http://www.ibtimes.com/five-signs-japans-long-dead-real-estate-market-has-finally-come-back-life-1546719

    If you don’t like what WIkipedia says go edit it. Put in a citation for the blurb about people moving back into Tokyo.

    Elizabeth Alexis Reply:

    I would be very careful about using Japan as the model for anything.

    The real estate and population situation has many oddities and there are lots and lots of rules about FAR. The sheer volume of construction is less about new units and more about rebuilding torn down properties – the average building is torn down after only 30 years. There are some very specific reasons why very small, older rental apartments are now much more affordable.

    This is a country coming off a real estate bubble for the ages and decades into deflationary era.

    https://www.nri.com/global/opinion/papers/2008/pdf/np2008137.pdf

    Alon Levy Reply:

    California is coming off a real estate bubble, too!

    Elizabeth Alexis Reply:

    There was a great Freakonomics about this

    http://freakonomics.com/2014/02/26/why-are-japanese-homes-disposable-full-transcript/

    Do not compare housing starts in Japan to anywhere else if you are trying to understand changes in housing stock.

    Alon Levy Reply:

    First, I’m comparing growth in housing units and not housing starts (link). Some tightly zoned gentrifying American cities have 1:1 replacement of housing – for example, on Chicago’s North Side, it’s common to replace an old building with a new luxury building of similar area. Tokyo replaces buildings with larger buildings

    Second, Singapore, which did not have any such bubble, has the same mentality, in which a generation-old building is obsolete. The bubble is not tooooo relevant to the idea that old buildings aren’t great.

    Elizabeth Alexis Reply:

    I went and looked at the data – it is misleading because it looks at changes in population not households. Households are growing at about 2%/ year (this is much higher than population growth – function of aging society where youngsters are not pairing up)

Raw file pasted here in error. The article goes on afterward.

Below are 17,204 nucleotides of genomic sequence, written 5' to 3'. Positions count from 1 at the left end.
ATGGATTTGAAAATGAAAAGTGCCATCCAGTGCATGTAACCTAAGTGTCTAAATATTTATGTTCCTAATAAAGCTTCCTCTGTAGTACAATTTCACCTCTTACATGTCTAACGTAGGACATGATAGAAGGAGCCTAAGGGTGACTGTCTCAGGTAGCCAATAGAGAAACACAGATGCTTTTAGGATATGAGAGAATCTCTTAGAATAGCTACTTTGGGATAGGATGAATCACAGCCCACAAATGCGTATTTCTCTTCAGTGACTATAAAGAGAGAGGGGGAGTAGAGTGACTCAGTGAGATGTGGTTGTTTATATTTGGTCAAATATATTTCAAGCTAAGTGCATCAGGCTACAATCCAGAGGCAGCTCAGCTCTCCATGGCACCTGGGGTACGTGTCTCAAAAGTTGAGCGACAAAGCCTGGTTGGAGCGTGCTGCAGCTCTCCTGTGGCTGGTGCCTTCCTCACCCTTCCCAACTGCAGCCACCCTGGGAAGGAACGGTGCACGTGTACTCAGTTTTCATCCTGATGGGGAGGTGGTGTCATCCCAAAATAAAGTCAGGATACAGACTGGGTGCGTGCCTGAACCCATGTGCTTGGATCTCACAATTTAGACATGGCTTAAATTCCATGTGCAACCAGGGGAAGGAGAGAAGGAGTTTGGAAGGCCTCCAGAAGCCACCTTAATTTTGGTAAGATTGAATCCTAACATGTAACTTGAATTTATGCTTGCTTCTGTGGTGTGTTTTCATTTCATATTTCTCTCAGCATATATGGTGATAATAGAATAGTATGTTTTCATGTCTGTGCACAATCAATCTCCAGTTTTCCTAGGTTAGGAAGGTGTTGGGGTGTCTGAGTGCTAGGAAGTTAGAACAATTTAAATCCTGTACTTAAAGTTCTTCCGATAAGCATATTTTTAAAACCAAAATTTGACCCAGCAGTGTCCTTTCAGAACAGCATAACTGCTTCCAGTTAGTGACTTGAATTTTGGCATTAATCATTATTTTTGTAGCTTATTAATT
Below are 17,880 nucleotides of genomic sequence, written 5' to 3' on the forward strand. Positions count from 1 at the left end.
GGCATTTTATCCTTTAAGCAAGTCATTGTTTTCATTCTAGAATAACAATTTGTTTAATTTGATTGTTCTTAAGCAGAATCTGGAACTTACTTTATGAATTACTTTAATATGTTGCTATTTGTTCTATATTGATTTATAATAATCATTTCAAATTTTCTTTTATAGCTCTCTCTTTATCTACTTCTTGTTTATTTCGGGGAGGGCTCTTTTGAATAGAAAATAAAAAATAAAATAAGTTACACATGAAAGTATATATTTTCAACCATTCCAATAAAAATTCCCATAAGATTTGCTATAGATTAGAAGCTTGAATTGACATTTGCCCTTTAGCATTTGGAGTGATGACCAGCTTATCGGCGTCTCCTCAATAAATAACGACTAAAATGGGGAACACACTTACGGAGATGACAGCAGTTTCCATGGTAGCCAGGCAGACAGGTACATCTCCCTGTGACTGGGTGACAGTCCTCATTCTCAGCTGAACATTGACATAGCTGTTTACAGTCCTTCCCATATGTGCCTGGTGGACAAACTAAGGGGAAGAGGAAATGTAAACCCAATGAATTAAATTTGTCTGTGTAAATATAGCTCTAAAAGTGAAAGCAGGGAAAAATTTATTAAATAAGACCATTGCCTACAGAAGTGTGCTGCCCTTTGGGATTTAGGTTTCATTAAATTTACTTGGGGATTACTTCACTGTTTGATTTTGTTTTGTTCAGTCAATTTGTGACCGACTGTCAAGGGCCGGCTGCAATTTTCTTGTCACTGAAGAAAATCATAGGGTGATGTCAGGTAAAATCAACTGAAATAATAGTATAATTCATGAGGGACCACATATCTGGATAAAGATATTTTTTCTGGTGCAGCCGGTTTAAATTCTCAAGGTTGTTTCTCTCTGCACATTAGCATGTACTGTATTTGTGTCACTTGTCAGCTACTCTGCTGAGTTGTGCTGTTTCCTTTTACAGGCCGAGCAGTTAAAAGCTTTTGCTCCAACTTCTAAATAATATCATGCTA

Within Tokyo, vacancy rates for habitable housing have not gone through the roof as you would need to sink rents. http://www.asres.net/AsRES_Papers/asres2014_submission_64.pdf

    Alon Levy Reply:

    But Tokyo vacancy rates are already very high by the standards of New York or Los Angeles!

    As for housing units, it’s significant that they’re not shrinking with the shrinkage of the average household.

    Elizabeth Alexis Reply:

    Yes – you are actually moving towards slightly more square footage per person. There are a couple of ways to look at this though.

    Jerry Reply:

    Upzoning won at the ballot box last November.
    http://www.spur.org/blog/2014-11-12/bay-area-voters-approve-smart-growth-reject-sprawl
    San Bruno will have taller building heights near its new CalTrain station.

    jimsf Reply:

    Alon that will never happen on the coast. The ‘haves’ are taking over the coast and are not interested in invited millions more to share it.

    joe Reply:

    There will be no upzoning to the degree needed. You complain about CA zoning at every opportunity. There’s no data to suggest any different with HSR – pop growth is most strong in the CV.

    Joey Reply:

    If the coastal areas are controlled by NIMBYs who want to keep their property values high and other demographics out, then development is going to go elsewhere.

    jimsf Reply:

    they are and it will.

    There is no amount of up zoning that would make the coast affordable to the average working family. But do let me know when they start selling homes for 175k over there.
    The following is a list of California locations by income.

    The per capita income of California in 2011 was $29,634, but just 17 of California’s counties had per capita incomes that were higher than this, indicating that places with high incomes per capita tend to be concentrated in counties with relatively high populations. Indeed, the average population of a county with a per capita income above that of the state was 888,534, and the average population of a county with a per capita income below that of the state was 533,271. The county with the highest per capita income was Marin County ($54,605), and the county with the lowest per capita income was Imperial County ($16,593). Of the ten highest-income counties by per capita income, all but Orange were in Northern California, and all but Orange were either in the San Francisco Bay Area or Greater Sacramento. Four had populations over 1,000,000. In contrast, none of the ten lowest-income counties in California had populations over 1,000,000, and all but Del Norte County were landlocked.

    Similarly, all but two of the highest-income places in California were in Northern California and the San Francisco bay area, except for two small Los Angeles County cities: Hidden Hills and Rolling Hills. Diablo had the highest per capita income of any place in California ($161,436). The ten lowest income places in California by per capita income were small, inland communities, none of which had a population of over 2,000.